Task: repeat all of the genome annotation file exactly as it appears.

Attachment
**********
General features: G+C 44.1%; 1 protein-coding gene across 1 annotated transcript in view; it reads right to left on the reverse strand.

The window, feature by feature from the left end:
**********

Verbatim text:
General features: G+C 44.1%; 1 protein-coding gene across 1 annotated transcript in view; it reads right to left on the reverse strand.

The window, feature by feature from the left end: